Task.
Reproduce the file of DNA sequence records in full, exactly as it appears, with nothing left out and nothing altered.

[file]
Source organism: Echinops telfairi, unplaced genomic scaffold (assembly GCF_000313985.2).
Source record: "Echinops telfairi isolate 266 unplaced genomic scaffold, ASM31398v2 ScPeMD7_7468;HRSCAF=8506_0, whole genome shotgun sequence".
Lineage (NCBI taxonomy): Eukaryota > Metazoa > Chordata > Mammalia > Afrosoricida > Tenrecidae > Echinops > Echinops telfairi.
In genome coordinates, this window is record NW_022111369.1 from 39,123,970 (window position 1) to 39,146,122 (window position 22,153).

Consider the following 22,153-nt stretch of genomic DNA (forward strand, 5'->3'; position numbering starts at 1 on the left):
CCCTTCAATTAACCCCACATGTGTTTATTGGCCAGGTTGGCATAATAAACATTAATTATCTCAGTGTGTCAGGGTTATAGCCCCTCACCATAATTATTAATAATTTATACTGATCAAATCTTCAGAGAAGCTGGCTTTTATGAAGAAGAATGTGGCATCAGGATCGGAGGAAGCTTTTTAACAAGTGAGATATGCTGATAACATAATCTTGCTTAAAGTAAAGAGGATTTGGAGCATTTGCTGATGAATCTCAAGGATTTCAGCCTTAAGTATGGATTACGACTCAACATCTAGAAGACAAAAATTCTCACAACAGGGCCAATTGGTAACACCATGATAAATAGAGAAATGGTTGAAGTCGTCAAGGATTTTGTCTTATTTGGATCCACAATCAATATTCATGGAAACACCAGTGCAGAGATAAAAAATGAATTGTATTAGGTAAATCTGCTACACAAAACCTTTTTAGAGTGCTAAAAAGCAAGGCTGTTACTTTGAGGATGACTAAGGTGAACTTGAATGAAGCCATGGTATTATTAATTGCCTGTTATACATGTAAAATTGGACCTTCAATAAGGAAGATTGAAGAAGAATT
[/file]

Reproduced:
Source organism: Echinops telfairi, unplaced genomic scaffold (assembly GCF_000313985.2).
Source record: "Echinops telfairi isolate 266 unplaced genomic scaffold, ASM31398v2 ScPeMD7_7468;HRSCAF=8506_0, whole genome shotgun sequence".
Lineage (NCBI taxonomy): Eukaryota > Metazoa > Chordata > Mammalia > Afrosoricida > Tenrecidae > Echinops > Echinops telfairi.
In genome coordinates, this window is record NW_022111369.1 from 39,123,970 (window position 1) to 39,146,122 (window position 22,153).

Consider the following 22,153-nt stretch of genomic DNA (forward strand, 5'->3'; position numbering starts at 1 on the left):
CCCTTCAATTAACCCCACATGTGTTTATTGGCCAGGTTGGCATAATAAACATTAATTATCTCAGTGTGTCAGGGTTATAGCCCCTCACCATAATTATTAATAATTTATACTGATCAAATCTTCAGAGAAGCTGGCTTTTATGAAGAAGAATGTGGCATCAGGATCGGAGGAAGCTTTTTAACAAGTGAGATATGCTGATAACATAATCTTGCTTAAAGTAAAGAGGATTTGGAGCATTTGCTGATGAATCTCAAGGATTTCAGCCTTAAGTATGGATTACGACTCAACATCTAGAAGACAAAAATTCTCACAACAGGGCCAATTGGTAACACCATGATAAATAGAGAAATGGTTGAAGTCGTCAAGGATTTTGTCTTATTTGGATCCACAATCAATATTCATGGAAACACCAGTGCAGAGATAAAAAATGAATTGTATTAGGTAAATCTGCTACACAAAACCTTTTTAGAGTGCTAAAAAGCAAGGCTGTTACTTTGAGGATGACTAAGGTGAACTTGAATGAAGCCATGGTATTATTAATTGCCTGTTATACATGTAAAATTGGACCTTCAATAAGGAAGATTGAAGAAGAATT